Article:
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About barefoot_dp

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  1. I'm not currently a Sony user but am looking at adding an FX30 as well (mostly for use in a waterhousing). If that's how people react when they see you without a Sony, it just shows how much Canon dropped the ball in the video department. They were the go-to for DSLR video since the 5DmkII, to the point where EF lens ownership was pretty much universal even among FS7 shooters. Of course the R5 seems to be a decent come back but they've got a lot of ground to claw back now.
  2. I think we're at the point where the image from most new cameras is good enough. Most pros in the mid-sector (corporate, lifestyle, web videos, social content, docs, some commercials, etc) understand that once you hit a certain level of image quality, other factors are far more important. They'll be more concerned about things like: Can I hand the footage off to another editor/agency and they'll know exactly how to handle it? Can I hire eight of them locally at short notice for a multi-cam shoot? Does it still work if I need to shoot something that's not my regular style (this is where the Sony really shines as the FX6 is so versatile)? Will most AC's or 2nd shooters I hire know the camera well already? Are producers going to specifically be looking for owner/ops with this camera? If my lens gets smashed, can I find a replacement to buy/borrow/rent pretty quickly? These are the questions that form the difference between quality output, or a profitable business. These are the reasons why Sony dominates this particular market segment right now. The point I was making is that, unless you're providing all of these things to a user as well, then it's going to take a lot more than just offering 8K or "better colour" in order to convince them to buy something else instead. Pure image output matters more in the higher and lower ends. On the lower end, a lot of the logistical problems disappear as you're only every concerned about yourself, your own camera and your own workflow. And at the higher end, budgets allow for cameras that answer all the questions above while also providing the very best IQ possible. Panasonic probably realise this and know that trying to make an FX6 competitor would be an uphill battle.
  3. Exclusively using it might be the reason you've had no problems. I can get it to look nice, but I can never get it to look "right" next to all the other cameras.
  4. Random colours way too saturated. Really muddy shadows. Waxy skin tones. A simultaneous green and magenta tint to different parts of the image (how is that even possible?). And it always seems kind of hazy, as though there was condensation on the lens the whole time or something. This is with multiple different cameras and operators, both with log and various colour profiles, across different projects and in different lighting conditions and climates (from San Francisco to Sumatra). The first time I came across S1H footage was as the post supervisor on a series in Hawaii and I honestly thought it was a condensation issue. I was constantly checking his camera for signs of fog, even got him to change filter sets entirely in case that was the issue.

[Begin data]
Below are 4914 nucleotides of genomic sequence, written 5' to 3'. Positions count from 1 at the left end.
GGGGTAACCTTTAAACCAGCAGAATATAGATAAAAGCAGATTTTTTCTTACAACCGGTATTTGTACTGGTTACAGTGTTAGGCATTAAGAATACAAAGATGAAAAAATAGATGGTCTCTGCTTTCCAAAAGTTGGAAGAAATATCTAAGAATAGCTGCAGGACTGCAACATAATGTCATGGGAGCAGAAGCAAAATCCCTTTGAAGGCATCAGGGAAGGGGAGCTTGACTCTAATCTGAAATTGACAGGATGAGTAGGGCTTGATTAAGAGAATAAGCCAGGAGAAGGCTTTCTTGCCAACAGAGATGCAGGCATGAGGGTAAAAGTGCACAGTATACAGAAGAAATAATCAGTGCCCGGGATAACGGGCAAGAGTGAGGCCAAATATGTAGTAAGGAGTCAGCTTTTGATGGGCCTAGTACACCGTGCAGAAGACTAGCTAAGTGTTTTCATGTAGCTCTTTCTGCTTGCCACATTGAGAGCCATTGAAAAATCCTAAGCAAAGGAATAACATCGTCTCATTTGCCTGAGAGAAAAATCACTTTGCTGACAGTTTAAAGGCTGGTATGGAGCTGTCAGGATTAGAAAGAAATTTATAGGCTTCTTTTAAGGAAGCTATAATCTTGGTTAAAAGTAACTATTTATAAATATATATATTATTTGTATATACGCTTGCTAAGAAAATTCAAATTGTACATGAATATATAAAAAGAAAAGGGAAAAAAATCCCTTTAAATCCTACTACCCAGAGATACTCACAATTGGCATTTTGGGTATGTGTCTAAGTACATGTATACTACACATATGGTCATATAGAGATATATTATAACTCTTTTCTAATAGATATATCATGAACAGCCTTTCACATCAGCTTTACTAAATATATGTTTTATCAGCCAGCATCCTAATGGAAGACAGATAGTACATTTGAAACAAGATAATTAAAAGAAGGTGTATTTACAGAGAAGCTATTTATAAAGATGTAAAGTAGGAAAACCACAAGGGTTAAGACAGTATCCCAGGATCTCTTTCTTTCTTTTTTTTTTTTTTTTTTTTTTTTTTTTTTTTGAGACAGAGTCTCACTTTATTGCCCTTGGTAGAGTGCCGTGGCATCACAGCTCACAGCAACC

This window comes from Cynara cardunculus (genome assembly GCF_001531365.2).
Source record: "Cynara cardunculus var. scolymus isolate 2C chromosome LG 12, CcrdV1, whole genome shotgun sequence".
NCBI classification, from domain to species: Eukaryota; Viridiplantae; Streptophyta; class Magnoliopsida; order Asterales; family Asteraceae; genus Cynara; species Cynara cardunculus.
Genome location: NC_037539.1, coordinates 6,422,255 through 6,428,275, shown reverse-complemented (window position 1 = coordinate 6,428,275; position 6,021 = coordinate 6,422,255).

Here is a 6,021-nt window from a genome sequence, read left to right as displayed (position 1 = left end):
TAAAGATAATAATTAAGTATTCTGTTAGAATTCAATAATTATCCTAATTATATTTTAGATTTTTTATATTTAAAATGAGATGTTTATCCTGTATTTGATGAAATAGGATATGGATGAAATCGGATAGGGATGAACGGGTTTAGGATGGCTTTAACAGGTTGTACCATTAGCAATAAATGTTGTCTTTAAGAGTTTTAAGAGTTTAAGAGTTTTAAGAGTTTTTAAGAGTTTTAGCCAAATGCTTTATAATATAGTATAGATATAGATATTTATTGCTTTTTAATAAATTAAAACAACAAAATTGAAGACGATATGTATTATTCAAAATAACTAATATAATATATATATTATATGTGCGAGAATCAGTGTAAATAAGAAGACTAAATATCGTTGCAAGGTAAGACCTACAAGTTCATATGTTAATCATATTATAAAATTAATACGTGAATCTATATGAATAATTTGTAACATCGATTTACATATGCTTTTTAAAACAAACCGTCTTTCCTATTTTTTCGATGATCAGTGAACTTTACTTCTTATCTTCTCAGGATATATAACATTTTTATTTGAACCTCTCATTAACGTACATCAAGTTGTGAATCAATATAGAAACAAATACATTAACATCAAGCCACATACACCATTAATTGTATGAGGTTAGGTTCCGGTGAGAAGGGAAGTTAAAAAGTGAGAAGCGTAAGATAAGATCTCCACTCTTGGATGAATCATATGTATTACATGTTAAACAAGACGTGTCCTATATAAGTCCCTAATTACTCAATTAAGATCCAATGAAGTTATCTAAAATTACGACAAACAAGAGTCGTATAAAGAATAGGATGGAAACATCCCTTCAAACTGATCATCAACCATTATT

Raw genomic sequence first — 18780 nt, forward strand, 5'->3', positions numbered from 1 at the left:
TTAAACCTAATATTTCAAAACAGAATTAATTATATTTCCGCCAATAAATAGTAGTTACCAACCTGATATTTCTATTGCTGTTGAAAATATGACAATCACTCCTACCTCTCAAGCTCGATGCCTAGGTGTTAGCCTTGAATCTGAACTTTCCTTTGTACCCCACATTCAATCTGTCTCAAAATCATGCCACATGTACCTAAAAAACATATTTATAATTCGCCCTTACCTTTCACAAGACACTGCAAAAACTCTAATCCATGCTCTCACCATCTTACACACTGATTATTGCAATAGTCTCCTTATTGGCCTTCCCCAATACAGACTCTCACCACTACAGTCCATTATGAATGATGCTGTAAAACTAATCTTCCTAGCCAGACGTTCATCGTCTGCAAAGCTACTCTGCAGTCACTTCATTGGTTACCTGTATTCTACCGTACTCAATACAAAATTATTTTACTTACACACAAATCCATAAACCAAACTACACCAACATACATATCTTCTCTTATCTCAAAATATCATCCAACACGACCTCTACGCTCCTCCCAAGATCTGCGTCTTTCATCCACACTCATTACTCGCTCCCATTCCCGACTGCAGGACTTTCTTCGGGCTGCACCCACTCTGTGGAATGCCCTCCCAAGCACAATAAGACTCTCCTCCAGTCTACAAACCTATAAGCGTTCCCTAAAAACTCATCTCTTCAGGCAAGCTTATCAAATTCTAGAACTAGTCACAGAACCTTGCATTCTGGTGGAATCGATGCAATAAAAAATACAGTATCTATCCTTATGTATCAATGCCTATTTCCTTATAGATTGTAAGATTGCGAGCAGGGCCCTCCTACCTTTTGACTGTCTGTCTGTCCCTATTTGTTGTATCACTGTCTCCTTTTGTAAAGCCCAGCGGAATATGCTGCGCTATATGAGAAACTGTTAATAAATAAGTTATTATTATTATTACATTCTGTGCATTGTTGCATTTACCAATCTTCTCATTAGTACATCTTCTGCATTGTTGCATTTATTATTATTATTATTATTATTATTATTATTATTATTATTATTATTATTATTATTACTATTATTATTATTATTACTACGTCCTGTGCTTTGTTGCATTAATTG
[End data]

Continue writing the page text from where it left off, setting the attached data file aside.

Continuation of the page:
5. To each their own, but S1H has been one of my least favourite images to work with in post. That probably comes down to not enough time spent with it, but that is precisely where the FX6 hammers it - every decent editor/colourist has worked with S-log enough to be able to get a pretty decent image out of it. That matters in professional workflows, and no producer wants to hire a shooter who's going to have their post team scratching their heads or wasting time learning a whole new colour pipeline. Maybe the Panasonic CAN deliver a better image with careful grading, but 19/20 editors will deliver a better result in less time with the FX6. I agree that FX6 is only ok under $10K, but that's because it's actually playing under $6K now. It's only real competitor is the C70 but that's a big step away ergonomically. Other than that the BMPCC 6K/Z-Cam offer some similar capability but lack the out of the box functionality. It's already at a price point that is pretty hard to undercut.
  6. I have no doubt they could exceed the FX6 as well. But that won't necessarily entice people away from the Sony ecosystem. The FX6 absolutely nails it's demographic. Those users don't want 8K because it's overkill and a pain for corporate stuff. They don't need raw because it's not necessary. They don't need better/different colour science because at this point everyone (pro) knows how to deal with Sony footage. They don't need indestructible build quality as they're not renting it out. They don't want it much smaller/lighter because then the ergonomics suck. So were could Panasonic offer something that is better than the Sony that the users are actually asking for? Really the only thing left is price - and even then it has to be SIGNIFICANT because (a) there's so many more Sony lenses around so you can find them much cheaper used, meaning the price of the system can still be lower even if the cam is priced higher, (b) the FX6 earns most shooters more money by being so heavily requested, so it's a better investment. They can easily make a better camera, it's just very hard to make a more attractive camera.